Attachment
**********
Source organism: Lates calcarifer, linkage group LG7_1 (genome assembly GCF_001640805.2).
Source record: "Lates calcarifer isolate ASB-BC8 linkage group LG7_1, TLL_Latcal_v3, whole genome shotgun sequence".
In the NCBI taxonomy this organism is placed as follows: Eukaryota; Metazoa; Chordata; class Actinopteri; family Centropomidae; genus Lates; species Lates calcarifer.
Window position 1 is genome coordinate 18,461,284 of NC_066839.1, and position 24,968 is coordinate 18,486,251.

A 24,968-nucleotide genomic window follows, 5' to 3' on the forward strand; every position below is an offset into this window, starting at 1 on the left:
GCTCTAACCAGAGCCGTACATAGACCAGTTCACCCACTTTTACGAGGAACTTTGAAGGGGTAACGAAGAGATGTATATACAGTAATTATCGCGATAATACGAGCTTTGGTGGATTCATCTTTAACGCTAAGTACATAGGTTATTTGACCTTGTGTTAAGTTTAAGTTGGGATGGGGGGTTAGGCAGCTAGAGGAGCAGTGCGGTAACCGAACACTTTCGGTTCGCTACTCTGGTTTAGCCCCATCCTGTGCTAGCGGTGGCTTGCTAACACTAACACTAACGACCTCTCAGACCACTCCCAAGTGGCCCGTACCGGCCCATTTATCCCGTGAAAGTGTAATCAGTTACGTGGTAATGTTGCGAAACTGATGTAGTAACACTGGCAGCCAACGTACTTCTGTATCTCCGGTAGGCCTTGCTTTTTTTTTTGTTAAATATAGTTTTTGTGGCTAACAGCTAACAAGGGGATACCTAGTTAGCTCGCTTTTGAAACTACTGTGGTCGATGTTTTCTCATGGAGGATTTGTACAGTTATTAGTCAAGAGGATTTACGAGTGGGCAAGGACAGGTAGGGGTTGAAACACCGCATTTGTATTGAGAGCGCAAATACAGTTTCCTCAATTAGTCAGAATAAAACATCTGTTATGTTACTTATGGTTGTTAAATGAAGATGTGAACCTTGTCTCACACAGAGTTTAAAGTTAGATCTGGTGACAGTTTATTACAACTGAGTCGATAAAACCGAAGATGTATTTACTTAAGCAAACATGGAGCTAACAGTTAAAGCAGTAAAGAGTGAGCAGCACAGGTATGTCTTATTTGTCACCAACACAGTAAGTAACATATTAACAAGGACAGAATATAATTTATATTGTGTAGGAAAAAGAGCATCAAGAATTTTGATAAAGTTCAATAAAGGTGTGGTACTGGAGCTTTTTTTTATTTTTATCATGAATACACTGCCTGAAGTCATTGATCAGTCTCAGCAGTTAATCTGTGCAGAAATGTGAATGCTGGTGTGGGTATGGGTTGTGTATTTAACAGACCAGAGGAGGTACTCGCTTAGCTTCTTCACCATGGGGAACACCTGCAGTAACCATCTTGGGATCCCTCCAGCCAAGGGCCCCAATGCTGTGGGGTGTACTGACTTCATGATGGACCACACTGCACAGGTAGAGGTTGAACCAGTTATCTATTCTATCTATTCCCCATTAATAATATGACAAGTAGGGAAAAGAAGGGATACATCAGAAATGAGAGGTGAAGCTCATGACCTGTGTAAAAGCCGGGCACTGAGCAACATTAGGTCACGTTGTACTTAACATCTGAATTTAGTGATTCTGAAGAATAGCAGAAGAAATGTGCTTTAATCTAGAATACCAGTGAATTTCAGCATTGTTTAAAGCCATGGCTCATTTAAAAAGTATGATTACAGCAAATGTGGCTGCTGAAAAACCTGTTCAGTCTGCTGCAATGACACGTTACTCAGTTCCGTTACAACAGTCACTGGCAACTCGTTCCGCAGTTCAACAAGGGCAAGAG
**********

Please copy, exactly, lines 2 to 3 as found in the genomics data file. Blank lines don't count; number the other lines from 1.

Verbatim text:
Source record: "Lates calcarifer isolate ASB-BC8 linkage group LG7_1, TLL_Latcal_v3, whole genome shotgun sequence".
In the NCBI taxonomy this organism is placed as follows: Eukaryota; Metazoa; Chordata; class Actinopteri; family Centropomidae; genus Lates; species Lates calcarifer.